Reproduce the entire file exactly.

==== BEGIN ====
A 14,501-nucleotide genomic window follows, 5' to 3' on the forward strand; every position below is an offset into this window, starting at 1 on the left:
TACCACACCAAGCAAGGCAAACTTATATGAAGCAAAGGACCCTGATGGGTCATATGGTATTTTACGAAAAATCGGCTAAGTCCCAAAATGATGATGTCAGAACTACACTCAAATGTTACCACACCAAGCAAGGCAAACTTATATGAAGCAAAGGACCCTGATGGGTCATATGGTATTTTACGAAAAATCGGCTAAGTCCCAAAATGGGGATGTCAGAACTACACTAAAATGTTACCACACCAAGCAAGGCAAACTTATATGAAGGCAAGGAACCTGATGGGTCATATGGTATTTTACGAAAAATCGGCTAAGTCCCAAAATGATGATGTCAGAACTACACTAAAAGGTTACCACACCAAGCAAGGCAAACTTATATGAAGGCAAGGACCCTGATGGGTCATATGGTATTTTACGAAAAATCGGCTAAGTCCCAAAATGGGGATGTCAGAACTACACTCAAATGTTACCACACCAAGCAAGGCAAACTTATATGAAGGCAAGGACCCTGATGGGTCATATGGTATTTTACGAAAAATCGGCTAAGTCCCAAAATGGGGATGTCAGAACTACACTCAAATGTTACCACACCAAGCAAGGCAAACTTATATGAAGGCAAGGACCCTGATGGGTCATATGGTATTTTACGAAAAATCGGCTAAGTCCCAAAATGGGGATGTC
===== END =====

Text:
A 14,501-nucleotide genomic window follows, 5' to 3' on the forward strand; every position below is an offset into this window, starting at 1 on the left:
TACCACACCAAGCAAGGCAAACTTATATGAAGCAAAGGACCCTGATGGGTCATATGGTATTTTACGAAAAATCGGCTAAGTCCCAAAATGATGATGTCAGAACTACACTCAAATGTTACCACACCAAGCAAGGCAAACTTATATGAAGCAAAGGACCCTGATGGGTCATATGGTATTTTACGAAAAATCGGCTAAGTCCCAAAATGGGGATGTCAGAACTACACTAAAATGTTACCACACCAAGCAAGGCAAACTTATATGAAGGCAAGGAACCTGATGGGTCATATGGTATTTTACGAAAAATCGGCTAAGTCCCAAAATGATGATGTCAGAACTACACTAAAAGGTTACCACACCAAGCAAGGCAAACTTATATGAAGGCAAGGACCCTGATGGGTCATATGGTATTTTACGAAAAATCGGCTAAGTCCCAAAATGGGGATGTCAGAACTACACTCAAATGTTACCACACCAAGCAAGGCAAACTTATATGAAGGCAAGGACCCTGATGGGTCATATGGTATTTTACGAAAAATCGGCTAAGTCCCAAAATGGGGATGTCAGAACTACACTCAAATGTTACCACACCAAGCAAGGCAAACTTATATGAAGGCAAGGACCCTGATGGGTCATATGGTATTTTACGAAAAATCGGCTAAGTCCCAAAATGGGGATGTC